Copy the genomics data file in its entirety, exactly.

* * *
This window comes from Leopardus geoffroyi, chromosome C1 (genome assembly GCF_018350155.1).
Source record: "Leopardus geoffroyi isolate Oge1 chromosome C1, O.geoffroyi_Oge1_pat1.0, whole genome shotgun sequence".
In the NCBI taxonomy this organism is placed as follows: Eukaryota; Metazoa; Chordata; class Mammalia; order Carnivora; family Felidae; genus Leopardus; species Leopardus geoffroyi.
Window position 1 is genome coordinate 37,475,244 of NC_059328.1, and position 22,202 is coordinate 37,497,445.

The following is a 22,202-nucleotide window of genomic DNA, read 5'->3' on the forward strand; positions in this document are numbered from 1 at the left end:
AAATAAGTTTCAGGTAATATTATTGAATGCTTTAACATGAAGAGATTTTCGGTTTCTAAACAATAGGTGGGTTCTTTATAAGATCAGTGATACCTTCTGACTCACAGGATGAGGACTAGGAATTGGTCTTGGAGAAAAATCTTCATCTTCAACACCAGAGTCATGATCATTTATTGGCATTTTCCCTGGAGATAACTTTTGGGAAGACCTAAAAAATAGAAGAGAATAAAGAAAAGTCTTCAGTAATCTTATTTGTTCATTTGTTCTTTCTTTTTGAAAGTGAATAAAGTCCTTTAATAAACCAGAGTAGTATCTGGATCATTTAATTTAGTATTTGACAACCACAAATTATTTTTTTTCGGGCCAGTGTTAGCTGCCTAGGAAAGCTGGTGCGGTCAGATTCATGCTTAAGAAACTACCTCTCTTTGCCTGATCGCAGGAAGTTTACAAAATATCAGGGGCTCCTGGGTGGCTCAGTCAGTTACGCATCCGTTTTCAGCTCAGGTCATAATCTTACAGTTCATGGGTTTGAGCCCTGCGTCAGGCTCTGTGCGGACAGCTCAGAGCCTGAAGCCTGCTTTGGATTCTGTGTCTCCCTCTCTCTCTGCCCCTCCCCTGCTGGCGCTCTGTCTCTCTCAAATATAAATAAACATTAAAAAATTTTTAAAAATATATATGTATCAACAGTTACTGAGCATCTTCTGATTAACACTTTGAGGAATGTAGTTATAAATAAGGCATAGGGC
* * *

This window comes from Leopardus geoffroyi, chromosome C1 (genome assembly GCF_018350155.1).
Source record: "Leopardus geoffroyi isolate Oge1 chromosome C1, O.geoffroyi_Oge1_pat1.0, whole genome shotgun sequence".
In the NCBI taxonomy this organism is placed as follows: Eukaryota; Metazoa; Chordata; class Mammalia; order Carnivora; family Felidae; genus Leopardus; species Leopardus geoffroyi.
Window position 1 is genome coordinate 37,475,244 of NC_059328.1, and position 22,202 is coordinate 37,497,445.

The following is a 22,202-nucleotide window of genomic DNA, read 5'->3' on the forward strand; positions in this document are numbered from 1 at the left end:
AAATAAGTTTCAGGTAATATTATTGAATGCTTTAACATGAAGAGATTTTCGGTTTCTAAACAATAGGTGGGTTCTTTATAAGATCAGTGATACCTTCTGACTCACAGGATGAGGACTAGGAATTGGTCTTGGAGAAAAATCTTCATCTTCAACACCAGAGTCATGATCATTTATTGGCATTTTCCCTGGAGATAACTTTTGGGAAGACCTAAAAAATAGAAGAGAATAAAGAAAAGTCTTCAGTAATCTTATTTGTTCATTTGTTCTTTCTTTTTGAAAGTGAATAAAGTCCTTTAATAAACCAGAGTAGTATCTGGATCATTTAATTTAGTATTTGACAACCACAAATTATTTTTTTTCGGGCCAGTGTTAGCTGCCTAGGAAAGCTGGTGCGGTCAGATTCATGCTTAAGAAACTACCTCTCTTTGCCTGATCGCAGGAAGTTTACAAAATATCAGGGGCTCCTGGGTGGCTCAGTCAGTTACGCATCCGTTTTCAGCTCAGGTCATAATCTTACAGTTCATGGGTTTGAGCCCTGCGTCAGGCTCTGTGCGGACAGCTCAGAGCCTGAAGCCTGCTTTGGATTCTGTGTCTCCCTCTCTCTCTGCCCCTCCCCTGCTGGCGCTCTGTCTCTCTCAAATATAAATAAACATTAAAAAATTTTTAAAAATATATATGTATCAACAGTTACTGAGCATCTTCTGATTAACACTTTGAGGAATGTAGTTATAAATAAGGCATAGGGC